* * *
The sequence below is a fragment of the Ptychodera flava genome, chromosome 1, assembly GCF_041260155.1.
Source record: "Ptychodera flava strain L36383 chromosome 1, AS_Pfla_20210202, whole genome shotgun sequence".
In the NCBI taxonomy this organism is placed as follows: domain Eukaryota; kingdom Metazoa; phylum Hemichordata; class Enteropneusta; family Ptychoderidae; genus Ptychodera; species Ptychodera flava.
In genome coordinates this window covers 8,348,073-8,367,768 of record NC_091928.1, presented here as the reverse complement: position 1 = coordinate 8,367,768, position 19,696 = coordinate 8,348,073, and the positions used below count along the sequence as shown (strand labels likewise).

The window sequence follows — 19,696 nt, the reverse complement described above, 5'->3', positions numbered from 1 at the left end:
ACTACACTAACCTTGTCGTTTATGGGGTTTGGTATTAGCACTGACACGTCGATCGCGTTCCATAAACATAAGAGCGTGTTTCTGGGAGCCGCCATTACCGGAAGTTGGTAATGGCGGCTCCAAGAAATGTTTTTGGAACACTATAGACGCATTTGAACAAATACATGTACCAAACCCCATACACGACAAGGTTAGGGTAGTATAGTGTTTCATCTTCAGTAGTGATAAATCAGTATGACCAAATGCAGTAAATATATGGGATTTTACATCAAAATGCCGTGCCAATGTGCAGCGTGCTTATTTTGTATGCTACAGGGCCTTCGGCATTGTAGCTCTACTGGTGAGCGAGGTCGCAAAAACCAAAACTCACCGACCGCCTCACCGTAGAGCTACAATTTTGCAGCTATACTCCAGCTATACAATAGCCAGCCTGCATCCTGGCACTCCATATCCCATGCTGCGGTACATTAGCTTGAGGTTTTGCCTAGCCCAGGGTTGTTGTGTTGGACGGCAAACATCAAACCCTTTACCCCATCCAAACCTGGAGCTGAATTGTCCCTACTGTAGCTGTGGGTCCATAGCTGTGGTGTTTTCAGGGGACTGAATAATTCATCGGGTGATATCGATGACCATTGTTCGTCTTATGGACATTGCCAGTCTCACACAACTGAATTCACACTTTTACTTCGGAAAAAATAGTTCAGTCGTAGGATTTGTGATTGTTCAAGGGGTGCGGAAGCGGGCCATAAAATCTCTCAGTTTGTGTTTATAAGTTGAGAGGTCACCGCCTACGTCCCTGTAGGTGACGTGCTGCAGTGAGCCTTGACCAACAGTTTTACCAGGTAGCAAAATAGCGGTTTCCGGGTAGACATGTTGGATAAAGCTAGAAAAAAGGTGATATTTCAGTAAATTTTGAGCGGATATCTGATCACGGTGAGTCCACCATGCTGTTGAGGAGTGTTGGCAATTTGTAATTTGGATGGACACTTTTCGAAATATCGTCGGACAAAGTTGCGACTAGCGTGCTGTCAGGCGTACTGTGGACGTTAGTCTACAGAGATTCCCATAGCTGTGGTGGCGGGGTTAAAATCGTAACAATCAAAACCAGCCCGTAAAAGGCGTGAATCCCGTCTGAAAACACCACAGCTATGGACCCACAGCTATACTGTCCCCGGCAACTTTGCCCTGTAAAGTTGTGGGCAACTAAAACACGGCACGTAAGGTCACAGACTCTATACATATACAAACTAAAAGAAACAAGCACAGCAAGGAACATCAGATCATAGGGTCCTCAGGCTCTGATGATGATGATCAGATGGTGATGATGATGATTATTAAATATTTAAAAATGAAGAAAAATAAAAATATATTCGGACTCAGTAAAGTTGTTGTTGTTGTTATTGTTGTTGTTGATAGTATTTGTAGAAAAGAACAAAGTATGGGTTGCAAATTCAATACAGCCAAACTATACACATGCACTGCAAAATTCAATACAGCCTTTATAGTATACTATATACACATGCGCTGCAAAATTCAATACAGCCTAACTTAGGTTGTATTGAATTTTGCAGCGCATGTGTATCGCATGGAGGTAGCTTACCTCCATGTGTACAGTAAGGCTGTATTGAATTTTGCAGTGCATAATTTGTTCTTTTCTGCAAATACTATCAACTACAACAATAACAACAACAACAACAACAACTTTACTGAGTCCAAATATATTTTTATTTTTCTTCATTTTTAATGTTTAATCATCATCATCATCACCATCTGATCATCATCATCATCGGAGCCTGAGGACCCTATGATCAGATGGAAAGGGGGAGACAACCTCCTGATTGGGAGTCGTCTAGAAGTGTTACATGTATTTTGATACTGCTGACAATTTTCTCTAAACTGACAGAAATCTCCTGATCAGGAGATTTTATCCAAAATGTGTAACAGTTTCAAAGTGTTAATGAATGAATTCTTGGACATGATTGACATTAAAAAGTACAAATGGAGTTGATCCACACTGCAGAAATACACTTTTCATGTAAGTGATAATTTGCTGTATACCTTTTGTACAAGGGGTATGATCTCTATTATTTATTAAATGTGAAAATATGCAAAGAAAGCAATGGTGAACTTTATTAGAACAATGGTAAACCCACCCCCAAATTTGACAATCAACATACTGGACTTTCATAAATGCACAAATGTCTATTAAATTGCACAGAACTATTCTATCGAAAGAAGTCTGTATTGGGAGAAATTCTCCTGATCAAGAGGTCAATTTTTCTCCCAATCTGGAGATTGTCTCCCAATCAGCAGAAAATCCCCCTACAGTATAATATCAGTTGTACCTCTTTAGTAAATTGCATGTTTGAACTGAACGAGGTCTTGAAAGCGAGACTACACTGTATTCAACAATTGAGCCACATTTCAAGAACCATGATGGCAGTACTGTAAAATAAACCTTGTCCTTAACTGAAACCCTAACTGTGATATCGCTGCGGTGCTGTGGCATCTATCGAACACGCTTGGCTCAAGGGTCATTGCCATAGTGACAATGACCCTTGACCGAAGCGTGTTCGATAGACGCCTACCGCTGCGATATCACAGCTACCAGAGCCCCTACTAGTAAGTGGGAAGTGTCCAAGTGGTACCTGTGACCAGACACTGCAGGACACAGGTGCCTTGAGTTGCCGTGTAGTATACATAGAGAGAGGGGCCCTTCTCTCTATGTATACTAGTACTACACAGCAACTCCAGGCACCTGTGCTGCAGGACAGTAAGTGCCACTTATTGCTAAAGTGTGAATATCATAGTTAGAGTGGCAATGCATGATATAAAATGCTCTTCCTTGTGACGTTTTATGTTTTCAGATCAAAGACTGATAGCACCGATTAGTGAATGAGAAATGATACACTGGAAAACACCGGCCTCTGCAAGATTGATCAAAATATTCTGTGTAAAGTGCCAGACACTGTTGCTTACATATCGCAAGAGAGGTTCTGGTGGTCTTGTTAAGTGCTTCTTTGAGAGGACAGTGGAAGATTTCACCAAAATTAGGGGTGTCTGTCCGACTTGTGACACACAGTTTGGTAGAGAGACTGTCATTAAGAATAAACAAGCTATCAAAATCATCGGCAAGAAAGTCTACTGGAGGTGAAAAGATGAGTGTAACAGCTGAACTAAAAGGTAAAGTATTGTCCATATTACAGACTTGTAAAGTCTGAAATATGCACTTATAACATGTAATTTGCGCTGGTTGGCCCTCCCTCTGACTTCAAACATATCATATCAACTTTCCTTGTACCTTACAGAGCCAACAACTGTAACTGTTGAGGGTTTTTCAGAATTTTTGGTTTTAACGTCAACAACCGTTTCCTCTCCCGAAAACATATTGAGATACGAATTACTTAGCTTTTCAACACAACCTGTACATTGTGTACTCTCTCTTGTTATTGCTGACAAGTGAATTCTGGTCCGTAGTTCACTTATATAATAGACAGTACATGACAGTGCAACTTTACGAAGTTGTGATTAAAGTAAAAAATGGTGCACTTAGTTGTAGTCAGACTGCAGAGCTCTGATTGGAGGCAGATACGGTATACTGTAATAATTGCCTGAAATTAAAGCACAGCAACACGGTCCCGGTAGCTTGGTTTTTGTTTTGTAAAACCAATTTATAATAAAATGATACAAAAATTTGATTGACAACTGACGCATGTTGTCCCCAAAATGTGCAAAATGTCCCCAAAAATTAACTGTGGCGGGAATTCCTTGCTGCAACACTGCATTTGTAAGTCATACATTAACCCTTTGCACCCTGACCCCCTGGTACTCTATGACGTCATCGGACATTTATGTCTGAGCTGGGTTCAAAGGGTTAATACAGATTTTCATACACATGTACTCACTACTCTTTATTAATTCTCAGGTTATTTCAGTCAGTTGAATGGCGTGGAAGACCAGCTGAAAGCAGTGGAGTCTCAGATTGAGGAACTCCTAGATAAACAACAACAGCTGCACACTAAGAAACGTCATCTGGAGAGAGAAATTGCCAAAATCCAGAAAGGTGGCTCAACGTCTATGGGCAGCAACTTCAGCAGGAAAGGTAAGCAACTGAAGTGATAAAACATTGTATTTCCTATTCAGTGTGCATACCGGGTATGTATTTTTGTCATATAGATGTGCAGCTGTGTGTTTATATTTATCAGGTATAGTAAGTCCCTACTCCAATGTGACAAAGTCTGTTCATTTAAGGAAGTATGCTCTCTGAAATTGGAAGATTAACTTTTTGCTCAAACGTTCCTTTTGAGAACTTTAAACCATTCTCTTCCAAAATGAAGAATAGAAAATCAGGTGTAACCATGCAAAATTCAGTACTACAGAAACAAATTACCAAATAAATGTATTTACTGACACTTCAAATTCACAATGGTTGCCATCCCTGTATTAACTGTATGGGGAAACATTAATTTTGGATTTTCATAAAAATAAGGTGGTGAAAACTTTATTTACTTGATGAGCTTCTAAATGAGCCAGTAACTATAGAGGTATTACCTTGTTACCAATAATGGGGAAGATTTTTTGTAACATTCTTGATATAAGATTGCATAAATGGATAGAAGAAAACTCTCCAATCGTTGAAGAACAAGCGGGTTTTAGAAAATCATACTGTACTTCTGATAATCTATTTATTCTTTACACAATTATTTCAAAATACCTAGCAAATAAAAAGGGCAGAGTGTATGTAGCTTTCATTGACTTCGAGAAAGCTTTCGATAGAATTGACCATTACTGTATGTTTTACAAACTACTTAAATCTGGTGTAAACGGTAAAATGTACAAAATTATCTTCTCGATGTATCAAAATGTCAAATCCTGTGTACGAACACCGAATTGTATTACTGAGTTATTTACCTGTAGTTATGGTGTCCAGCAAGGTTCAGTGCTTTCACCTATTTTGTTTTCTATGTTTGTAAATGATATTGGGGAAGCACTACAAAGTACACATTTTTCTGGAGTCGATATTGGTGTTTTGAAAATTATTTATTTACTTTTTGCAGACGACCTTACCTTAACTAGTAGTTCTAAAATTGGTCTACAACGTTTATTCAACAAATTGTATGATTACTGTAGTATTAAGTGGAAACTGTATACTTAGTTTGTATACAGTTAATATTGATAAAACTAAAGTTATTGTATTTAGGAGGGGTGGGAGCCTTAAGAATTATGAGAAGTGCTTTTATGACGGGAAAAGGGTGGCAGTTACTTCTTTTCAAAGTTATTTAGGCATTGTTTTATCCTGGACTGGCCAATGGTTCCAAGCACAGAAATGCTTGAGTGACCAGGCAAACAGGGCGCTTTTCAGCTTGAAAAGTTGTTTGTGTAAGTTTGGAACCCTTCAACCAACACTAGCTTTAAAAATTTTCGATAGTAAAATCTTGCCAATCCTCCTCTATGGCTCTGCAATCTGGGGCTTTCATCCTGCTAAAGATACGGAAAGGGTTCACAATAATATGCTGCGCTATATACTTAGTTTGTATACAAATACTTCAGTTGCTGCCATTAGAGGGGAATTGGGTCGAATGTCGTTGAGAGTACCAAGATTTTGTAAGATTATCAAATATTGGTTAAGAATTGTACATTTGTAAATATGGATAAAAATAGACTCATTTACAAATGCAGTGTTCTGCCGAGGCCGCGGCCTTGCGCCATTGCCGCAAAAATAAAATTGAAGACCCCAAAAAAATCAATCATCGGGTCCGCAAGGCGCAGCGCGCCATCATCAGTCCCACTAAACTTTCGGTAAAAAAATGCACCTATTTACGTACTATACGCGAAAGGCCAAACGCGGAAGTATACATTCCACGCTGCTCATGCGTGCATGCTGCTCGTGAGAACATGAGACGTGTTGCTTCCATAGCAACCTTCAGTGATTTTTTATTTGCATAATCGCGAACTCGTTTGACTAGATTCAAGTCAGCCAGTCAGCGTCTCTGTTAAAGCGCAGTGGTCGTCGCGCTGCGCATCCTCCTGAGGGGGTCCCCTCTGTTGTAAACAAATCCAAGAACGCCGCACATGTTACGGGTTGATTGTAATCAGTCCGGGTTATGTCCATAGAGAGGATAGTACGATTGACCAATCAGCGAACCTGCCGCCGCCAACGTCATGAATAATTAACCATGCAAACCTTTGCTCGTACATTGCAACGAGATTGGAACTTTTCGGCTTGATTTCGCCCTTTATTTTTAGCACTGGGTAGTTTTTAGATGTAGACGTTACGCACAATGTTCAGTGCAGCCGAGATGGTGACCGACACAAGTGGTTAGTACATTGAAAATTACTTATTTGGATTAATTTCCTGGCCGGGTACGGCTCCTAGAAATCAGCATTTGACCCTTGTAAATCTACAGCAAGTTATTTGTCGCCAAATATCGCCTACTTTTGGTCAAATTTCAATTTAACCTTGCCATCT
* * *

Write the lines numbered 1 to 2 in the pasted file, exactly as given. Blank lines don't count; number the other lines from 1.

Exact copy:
The sequence below is a fragment of the Ptychodera flava genome, chromosome 1, assembly GCF_041260155.1.
Source record: "Ptychodera flava strain L36383 chromosome 1, AS_Pfla_20210202, whole genome shotgun sequence".